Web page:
Required Training
Not surprisingly, training is the best route to both RF safety and rule compliance. Anyone who enters a telecom tower site, or who works around antennas located on or near utility poles and building rooftops, must have received training that meets the requirements of OSHA 29 CFR 1910.268(c), and they must also be properly protected from any RF radiation emitted from antennas. Appropriate RF safety training will teach workers to recognize RF radiation hazards and control their exposure.

Unfortunately, many utility workers have not yet been fully trained in RF safety because their employers do not realize the training requirements nor the true dangers of RF radiation. Whatever the case, now is the best time to ensure workers complete training. They must know what they could be potentially exposed to and how to protect themselves. In fact, in the FCC’s June 4, 2013 final rule (see www.gpo.gov/fdsys/pkg/FR-2013-06-04/pdf/2013-12716.pdf), the commission states that individuals “must receive written and/or verbal information and notification (for example, using signs) concerning their exposure potential and appropriate means available to mitigate their exposure.” Additionally, the FCC stated, individuals exposed as a consequence of their employment must have appropriate training regarding work practices that will ensure that that they are “fully aware of the potential for exposure and can exercise control over their exposure.” The update goes on to note that education is the key to a successful RF compliance program.

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Jim Vaughn, CUSP

Train the Trainer 101: Practical Underground Safety: Handling Neutrals and Rescue

Over the years I spent as a lineman, I did my share of underground installation and maintenance work. During my years in safety, I have seen the expansion of safety processes associated with underground, especially in response to the most recent OSHA changes. Not all of the changes have been effective, and that’s why we’re now going to spend some time addressing several underground safety questions Incident Prevention frequently receives. We’ll look at the rules and practices and what works from a practical perspective.

Handling URD Neutrals
This will not come as news to most of you, but for more than 60 years we have been splicing URD concentric neutrals during underground repairs without isolating the neutral or bonding across the open neutral in the ditch. That is something no lineworker would do on an overhead neutral, yet hardly any readers will be able to recall a time when someone was injured making neutrals in URD. Now, as OSHA’s language and expectations are more defined regarding grounding for personal protection, industry better recognizes current flowing in grounded systems, and employers are looking for ways to create equipotential and grounding during underground maintenance. For the most part, it’s not going well. The two questions I hear most are, why should we ground and how do we do it?

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Danny Raines, CUSP

Voice of Experience: PPE Regulatory and Consensus Standard Requirements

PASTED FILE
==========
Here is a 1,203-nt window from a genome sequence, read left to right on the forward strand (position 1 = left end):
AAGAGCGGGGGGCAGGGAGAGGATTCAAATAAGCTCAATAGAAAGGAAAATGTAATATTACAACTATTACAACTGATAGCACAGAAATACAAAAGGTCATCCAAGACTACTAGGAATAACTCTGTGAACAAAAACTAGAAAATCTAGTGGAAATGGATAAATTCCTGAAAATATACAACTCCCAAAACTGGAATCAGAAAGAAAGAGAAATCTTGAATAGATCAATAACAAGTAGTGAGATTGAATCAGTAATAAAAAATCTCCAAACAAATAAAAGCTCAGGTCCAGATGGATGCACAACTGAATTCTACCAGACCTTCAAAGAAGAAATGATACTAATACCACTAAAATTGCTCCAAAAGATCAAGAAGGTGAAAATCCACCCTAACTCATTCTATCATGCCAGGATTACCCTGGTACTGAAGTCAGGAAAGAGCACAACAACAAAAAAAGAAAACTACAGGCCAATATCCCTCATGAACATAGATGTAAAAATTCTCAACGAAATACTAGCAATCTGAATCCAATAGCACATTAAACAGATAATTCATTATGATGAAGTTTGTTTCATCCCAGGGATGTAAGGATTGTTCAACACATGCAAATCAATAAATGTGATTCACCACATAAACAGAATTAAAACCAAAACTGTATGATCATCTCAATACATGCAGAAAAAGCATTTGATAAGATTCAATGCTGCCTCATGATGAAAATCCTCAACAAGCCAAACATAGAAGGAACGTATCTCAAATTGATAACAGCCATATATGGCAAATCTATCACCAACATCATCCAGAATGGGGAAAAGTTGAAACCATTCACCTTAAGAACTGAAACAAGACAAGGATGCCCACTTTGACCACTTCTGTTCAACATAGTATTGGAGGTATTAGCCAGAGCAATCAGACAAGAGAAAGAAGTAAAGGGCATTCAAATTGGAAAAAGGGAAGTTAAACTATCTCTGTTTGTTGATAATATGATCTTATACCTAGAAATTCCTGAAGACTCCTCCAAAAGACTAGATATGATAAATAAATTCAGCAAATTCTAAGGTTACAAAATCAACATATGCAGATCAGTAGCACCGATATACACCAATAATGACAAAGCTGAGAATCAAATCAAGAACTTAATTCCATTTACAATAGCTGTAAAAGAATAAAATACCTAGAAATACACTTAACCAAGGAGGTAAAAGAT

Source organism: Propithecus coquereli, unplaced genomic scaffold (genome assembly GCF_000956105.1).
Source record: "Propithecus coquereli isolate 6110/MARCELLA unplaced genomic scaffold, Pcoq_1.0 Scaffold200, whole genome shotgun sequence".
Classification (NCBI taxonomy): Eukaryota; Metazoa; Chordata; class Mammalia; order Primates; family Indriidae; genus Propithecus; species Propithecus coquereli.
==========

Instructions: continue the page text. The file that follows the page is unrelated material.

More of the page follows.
OSHA 29 CFR 1910 Subpart I and 1926 Subpart E cover the requirements of personal protective and lifesaving equipment. With the publication of OSHA’s final rule in April 2014, the general industry and construction standards are now essentially the same for electric utilities, and there are few if any differences in the PPE required by each standard.

In addition to OSHA’s regulatory standards, there are ANSI/ASTM and other consensus standards that govern the manufacturing, type and ratings for all PPE. These consensus standards change as the industry evolves and PPE improves. All PPE should meet the most recent standard requirements. In the remainder of this article, we will examine OSHA’s PPE requirements for electric utility workers, as well as some of the latest consensus standard requirements.

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Jim Vaughn, CUSP

December 2015 Q&A

Q: I’ve been reading ASTM 855, IEEE 1048 and the National Electrical Code, and I’m a little confused by the practice of grounding through a switch. Can you help me better understand this?

A: In transmission/distribution applications, there is no issue with grounding through a switch. To explain, we always have to ask whether the issue is grounding through (in the path) a switch or grounding (by way of closing) a switch. The application may sound the same, but it depends on which standard you read. Our subject matter experts think the confusion lies in the well-known NEC rules, which require permanent installations to have a connection-free path for the ground electrode conductor at the service entrance of an electrical system. According to the code, grounds – except in some specialty connections – cannot be disconnected through operation of a switch or breaker contact. ASTM 855 is an equipment manufacturer's standard that has no application to utility practices in the field other than being used as a guide for shop construction, sizing, rating and assembly of personal protective grounds. IEEE 1048 does address the value of having the grounding switches closed when de-energizing a system for work; that ground switch is a very low-resistance path to earth at the feeder or transmission bus source that will lower fault current in an accidental or inadvertent energizing of the source. The ground switch in the station is also a path to ground that will divide and help reduce the amount of induction current on a circuit. Closing the switch can help reduce induction current at a work location, depending on how far apart the work location and the ground switch are.